According to new suggestive research by insolvency and restructuring trade body ‘R3’, around one in eight companies within Scotland are affected by late invoice payments.
The R3’s regular Business Distress Index looks at measures of business success and distress across the UK.
In the most recent edition the R3 signifies that 12% of Scotland firms are currently owed payment on invoices that are more than 30 days past their due date.
A survey of the insolvency profession taken in 2016 by R3 showed that the primary or major cause of 23% of insolvencies in the preceding twelve months was due to late pavements.
Tim Cooper, chair of R3 in Scotland and a partner at Addleshaw Goddard, said: “The impact of late payment problems have been made more visible recently, especially in relation to the Carillion liquidation, and despite a great deal of effort in recent years to improve business practice around paying suppliers on time, there is clearly much more that needs to be done.
“Late payments put unnecessary strain on the finances of businesses, and can stop them investing in new services, taking on new commercial opportunities or even having enough cash in the bank to cover their day-to-day costs, which can threaten their very viability – something that R3’s members encounter every day through their advisory work with distressed firms.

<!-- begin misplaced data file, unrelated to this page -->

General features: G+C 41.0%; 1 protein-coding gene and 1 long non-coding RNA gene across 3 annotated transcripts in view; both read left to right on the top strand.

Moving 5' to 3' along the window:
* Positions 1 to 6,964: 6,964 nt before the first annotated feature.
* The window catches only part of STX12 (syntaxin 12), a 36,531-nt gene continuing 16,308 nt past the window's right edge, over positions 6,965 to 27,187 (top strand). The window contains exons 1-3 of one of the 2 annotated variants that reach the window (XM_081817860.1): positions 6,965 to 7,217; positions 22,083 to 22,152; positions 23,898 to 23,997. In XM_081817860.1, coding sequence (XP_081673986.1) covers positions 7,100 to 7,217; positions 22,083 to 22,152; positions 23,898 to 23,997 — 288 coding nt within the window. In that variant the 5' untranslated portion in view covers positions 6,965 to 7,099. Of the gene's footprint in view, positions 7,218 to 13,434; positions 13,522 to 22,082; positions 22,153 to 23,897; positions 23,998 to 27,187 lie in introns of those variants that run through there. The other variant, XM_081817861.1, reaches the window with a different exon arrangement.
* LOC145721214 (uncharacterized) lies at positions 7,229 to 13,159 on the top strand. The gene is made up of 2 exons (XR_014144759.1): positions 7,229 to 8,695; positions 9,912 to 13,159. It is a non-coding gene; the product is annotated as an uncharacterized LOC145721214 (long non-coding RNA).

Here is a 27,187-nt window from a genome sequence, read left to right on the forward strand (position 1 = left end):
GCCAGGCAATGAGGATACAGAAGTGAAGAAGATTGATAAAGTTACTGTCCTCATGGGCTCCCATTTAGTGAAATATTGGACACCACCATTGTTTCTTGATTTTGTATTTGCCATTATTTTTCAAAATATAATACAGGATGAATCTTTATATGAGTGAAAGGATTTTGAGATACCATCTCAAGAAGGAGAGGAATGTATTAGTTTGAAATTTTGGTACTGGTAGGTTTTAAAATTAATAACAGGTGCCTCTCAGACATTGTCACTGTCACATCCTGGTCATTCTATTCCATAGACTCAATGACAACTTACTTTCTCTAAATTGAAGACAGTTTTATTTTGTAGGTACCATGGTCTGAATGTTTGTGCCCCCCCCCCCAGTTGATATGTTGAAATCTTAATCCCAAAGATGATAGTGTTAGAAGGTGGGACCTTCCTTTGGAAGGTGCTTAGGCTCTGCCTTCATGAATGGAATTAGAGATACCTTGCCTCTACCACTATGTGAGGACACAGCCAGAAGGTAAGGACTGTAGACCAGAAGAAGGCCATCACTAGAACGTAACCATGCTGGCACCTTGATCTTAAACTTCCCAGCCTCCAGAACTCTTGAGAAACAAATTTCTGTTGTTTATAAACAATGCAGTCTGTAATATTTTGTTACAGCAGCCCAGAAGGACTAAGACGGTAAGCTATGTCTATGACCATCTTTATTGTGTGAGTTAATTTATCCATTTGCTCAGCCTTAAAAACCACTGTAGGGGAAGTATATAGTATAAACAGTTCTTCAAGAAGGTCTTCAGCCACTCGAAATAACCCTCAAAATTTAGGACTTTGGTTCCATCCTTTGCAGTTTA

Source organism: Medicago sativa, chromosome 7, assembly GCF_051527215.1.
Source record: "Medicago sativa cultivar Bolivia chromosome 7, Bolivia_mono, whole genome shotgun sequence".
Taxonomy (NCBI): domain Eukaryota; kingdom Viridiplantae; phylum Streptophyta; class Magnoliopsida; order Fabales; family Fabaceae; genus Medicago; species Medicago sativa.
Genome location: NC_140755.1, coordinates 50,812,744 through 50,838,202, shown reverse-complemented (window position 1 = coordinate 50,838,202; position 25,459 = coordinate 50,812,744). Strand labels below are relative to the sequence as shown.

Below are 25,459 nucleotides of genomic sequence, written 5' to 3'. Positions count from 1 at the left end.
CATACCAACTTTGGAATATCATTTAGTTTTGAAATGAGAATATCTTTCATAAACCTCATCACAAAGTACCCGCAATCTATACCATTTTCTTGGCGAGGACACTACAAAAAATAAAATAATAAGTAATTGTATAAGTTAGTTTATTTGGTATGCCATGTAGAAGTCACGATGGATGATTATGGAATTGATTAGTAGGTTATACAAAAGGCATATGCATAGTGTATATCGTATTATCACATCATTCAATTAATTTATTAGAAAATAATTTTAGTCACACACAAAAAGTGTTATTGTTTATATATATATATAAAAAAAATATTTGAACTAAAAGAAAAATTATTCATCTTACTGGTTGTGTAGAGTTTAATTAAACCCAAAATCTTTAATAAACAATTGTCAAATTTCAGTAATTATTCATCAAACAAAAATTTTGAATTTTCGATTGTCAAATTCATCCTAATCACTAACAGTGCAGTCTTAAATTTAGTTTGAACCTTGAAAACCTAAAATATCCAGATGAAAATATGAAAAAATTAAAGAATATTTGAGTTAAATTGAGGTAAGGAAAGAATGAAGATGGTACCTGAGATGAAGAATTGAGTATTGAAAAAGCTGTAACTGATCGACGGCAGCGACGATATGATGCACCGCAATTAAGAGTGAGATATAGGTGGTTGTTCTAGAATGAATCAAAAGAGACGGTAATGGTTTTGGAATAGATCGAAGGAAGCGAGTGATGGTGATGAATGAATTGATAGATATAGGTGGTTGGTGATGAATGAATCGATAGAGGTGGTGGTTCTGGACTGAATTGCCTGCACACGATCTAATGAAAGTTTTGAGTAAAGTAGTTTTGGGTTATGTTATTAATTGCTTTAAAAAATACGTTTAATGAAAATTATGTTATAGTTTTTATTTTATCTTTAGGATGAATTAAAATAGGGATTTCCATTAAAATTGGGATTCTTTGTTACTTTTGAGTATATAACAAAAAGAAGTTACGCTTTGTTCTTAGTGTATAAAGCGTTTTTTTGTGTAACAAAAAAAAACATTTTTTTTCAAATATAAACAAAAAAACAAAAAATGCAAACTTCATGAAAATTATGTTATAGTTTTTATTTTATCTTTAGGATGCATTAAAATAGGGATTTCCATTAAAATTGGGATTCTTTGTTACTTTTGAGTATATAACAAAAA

“Business owners need to stay on top of their invoice ledger and to tackle late payment issues as soon as they start to become apparent. The ‘domino effect’ of the failure of one firm impacting on others is well documented, but there are options available to help firms mitigate the impact of late payments.”
R3’s research is based on interviews with 500 nationally representative businesses. This research also demonstrates that 55% of regional firms are currently recording any of the five measures of growth that it monitors, the same proportion as in the UK overall.
The optimism about their own prospects for companies within Scotland over the next 12 months appeared to have fallen back slightly in December compared to September 2017, to 44%. However, overall, around 30% of Scottish firms are more optimistic about the economy compared to the UK.
Tim Cooper continued: “Slightly higher levels of pessimism among Scottish firms aren’t necessarily a bad thing, as all businesses will benefit from active vigilance regarding potential threats and sources of distress. Companies are also more positive about their own prospects than those for the economy as a whole, but staying alert and taking action before its needed is a smart strategy, especially in unsettled circumstances.”
“Seeking early advice from a qualified expert can mean the difference between success and failure for firms which are feeling the chill, be that due to late payments, or any other issue.”